The primary objective of this proposal is to elucidate new mechanisms by which the multifunctional cytokine TGF-? affects tumor metastasis. TGF-? plays important roles in controlling many types of cellular functions in the regulation of development and homeostasis. During tumorigenesis, TGF-? is known to inhibit tumor formation in the early stage, but act as a potent promoter for late stages of the process, including metastasis. While the framework of the primary signaling pathway through which TGF-? acts to regulate a wide range of biological processes has been established, the mechanisms by which TGF-? functions to determine specific outcomes of those biological processes remain to be fully explored. Many microRNAs (miRNAs) are found to be down-regulated in cancer cells, leading to the up-regulation of their target genes to affect tumorigenesis. We intend to test the hypothesis that specific miRNAs are mediators of TGF-? to regulate various cellular functions in the context of tumor metastasis. In preliminary studies, we found that the expression level of a set of miRNAs in breast and liver cancers was decreased upon treatment of TGF-?. Among them, miR-34a and miR-126 were chosen for further analyses because of their putative target genes, CCL22 and SDF1, are involved in the recruitment of regulatory T cells (Treg) and mesenchymal stem cells (MSCs), respectively. Based on those results, we further hypothesize that TGF-? enhances tumor metastasis by changing the tumor microenvironment through two new mechanisms: the inhibition of immune function via the repression of miR-34a to induce the production of CCL22, which in turn stimulates the accumulation of Treg cells in the areas where metastatic colonization occurs, and recruitment of MSCs to support the growth of metastatic cells. We propose two aims to test our hypothesis, determining the functions of miR-34a and miR-126 as mediators of TGF-? to affect metastasis in vitro and in vivo, and elucidating the mechanism by which TGF-? regulates the expression/processing of these miRNAs. Ultimately, characterization of these novel mechanisms by which TGF-? promotes metastasis will provide potential new targets for metastatic cancer therapy.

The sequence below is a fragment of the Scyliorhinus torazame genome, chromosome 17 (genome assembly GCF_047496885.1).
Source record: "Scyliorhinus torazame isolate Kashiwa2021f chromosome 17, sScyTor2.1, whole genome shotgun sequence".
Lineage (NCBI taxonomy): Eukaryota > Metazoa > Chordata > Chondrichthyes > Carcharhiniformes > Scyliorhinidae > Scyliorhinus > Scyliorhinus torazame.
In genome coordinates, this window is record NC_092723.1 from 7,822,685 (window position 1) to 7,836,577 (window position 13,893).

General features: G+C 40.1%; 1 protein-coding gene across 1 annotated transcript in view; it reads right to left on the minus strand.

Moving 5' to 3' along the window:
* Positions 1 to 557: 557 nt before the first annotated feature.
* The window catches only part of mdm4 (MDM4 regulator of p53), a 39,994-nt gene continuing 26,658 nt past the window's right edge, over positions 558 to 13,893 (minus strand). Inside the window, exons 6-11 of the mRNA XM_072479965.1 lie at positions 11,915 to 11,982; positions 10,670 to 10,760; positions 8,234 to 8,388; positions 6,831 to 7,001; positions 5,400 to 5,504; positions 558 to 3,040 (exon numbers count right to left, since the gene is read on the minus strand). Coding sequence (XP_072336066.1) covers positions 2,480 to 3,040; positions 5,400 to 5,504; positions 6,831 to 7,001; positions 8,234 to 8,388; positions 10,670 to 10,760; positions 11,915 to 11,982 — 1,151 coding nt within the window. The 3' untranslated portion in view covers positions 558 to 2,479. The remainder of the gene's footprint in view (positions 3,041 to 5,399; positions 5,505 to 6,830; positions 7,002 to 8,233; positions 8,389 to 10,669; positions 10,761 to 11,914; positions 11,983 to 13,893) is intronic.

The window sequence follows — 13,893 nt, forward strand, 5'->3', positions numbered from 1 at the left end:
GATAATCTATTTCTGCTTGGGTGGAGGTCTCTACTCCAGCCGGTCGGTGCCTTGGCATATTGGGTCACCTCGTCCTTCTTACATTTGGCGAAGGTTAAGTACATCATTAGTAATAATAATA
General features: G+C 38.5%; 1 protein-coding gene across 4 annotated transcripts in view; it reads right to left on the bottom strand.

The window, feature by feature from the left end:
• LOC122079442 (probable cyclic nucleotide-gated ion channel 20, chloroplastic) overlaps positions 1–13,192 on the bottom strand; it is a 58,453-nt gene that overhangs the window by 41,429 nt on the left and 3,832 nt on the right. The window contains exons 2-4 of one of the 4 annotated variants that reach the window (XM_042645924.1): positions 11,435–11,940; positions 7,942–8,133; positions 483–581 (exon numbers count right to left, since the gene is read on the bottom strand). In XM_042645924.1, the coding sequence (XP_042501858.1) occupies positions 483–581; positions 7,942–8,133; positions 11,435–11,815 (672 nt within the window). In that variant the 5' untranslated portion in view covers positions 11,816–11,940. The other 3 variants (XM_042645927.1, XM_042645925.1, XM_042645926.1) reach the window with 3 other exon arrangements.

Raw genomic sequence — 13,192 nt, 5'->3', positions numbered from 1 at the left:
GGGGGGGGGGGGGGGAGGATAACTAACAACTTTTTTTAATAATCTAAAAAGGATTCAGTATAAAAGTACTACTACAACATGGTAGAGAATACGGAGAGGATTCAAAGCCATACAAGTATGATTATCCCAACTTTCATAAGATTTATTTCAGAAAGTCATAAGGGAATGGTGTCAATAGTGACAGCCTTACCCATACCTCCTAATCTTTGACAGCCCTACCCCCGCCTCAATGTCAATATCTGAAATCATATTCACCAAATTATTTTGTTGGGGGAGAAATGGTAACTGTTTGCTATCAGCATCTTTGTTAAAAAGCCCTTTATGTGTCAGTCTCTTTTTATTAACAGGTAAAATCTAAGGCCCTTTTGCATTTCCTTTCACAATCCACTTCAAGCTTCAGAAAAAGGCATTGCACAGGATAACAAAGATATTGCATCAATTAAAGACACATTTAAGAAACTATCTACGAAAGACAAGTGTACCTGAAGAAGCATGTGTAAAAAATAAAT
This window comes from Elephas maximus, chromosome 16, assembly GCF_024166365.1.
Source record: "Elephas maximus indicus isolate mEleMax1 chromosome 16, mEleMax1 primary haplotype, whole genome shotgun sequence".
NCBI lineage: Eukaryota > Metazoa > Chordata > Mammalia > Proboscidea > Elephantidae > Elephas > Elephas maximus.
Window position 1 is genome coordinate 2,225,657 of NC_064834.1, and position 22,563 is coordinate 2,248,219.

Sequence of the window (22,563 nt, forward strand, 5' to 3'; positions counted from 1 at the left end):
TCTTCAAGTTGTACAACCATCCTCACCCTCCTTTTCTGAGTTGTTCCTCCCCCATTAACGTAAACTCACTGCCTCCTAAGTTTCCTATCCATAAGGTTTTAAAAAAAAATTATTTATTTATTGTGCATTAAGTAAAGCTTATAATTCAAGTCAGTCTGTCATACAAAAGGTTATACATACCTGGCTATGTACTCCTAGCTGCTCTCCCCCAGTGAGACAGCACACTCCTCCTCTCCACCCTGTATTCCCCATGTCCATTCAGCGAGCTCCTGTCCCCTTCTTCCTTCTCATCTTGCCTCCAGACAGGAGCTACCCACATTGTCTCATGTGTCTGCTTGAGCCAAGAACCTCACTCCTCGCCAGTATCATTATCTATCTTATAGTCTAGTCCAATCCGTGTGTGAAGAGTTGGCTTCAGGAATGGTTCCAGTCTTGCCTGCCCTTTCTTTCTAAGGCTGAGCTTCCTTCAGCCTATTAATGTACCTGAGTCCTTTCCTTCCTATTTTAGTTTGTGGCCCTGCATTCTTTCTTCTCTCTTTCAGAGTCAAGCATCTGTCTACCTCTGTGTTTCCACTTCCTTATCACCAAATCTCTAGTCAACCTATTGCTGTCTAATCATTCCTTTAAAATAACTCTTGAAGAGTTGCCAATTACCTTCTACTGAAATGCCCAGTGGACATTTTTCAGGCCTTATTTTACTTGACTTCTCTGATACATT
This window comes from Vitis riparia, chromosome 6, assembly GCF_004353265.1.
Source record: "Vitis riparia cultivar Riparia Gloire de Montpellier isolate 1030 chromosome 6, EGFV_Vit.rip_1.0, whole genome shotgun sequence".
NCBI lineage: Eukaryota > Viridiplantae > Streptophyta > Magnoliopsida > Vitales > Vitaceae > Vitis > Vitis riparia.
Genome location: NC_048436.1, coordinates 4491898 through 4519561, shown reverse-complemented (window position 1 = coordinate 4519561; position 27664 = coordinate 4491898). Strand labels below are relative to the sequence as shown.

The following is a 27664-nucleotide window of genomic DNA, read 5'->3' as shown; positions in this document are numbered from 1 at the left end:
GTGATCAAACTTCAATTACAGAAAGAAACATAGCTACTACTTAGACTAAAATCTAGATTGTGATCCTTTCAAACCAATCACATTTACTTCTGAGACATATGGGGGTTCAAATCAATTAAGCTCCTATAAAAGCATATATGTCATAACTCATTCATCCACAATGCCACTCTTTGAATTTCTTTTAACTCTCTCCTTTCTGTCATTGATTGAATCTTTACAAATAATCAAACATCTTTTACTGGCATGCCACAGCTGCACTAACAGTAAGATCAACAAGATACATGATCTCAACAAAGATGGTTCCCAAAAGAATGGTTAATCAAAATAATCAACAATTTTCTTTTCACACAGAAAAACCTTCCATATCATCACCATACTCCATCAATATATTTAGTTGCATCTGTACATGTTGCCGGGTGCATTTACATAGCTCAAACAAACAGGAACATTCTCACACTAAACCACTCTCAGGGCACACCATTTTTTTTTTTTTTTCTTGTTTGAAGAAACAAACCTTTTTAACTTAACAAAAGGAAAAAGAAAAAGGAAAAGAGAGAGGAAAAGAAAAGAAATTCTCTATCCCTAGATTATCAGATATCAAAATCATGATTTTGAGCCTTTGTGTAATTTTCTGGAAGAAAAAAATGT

Public Health Relevance

As a critical cytokine regulating many cellular activities, TGF-ss is involved in the pathological processes of many types of human diseases, such as autoimmune disease, cancer, and fibrosis. A better understanding of the mechanisms associated with TGF-ss action in various cell/tissue types, will help the development of better therapies for those diseases.

National Institute of Health (NIH)
National Cancer Institute (NCI)
Research Project (R01)
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Tumor Microenvironment Study Section (TME)
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Jhappan, Chamelli
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Duke University
Schools of Medicine
United States
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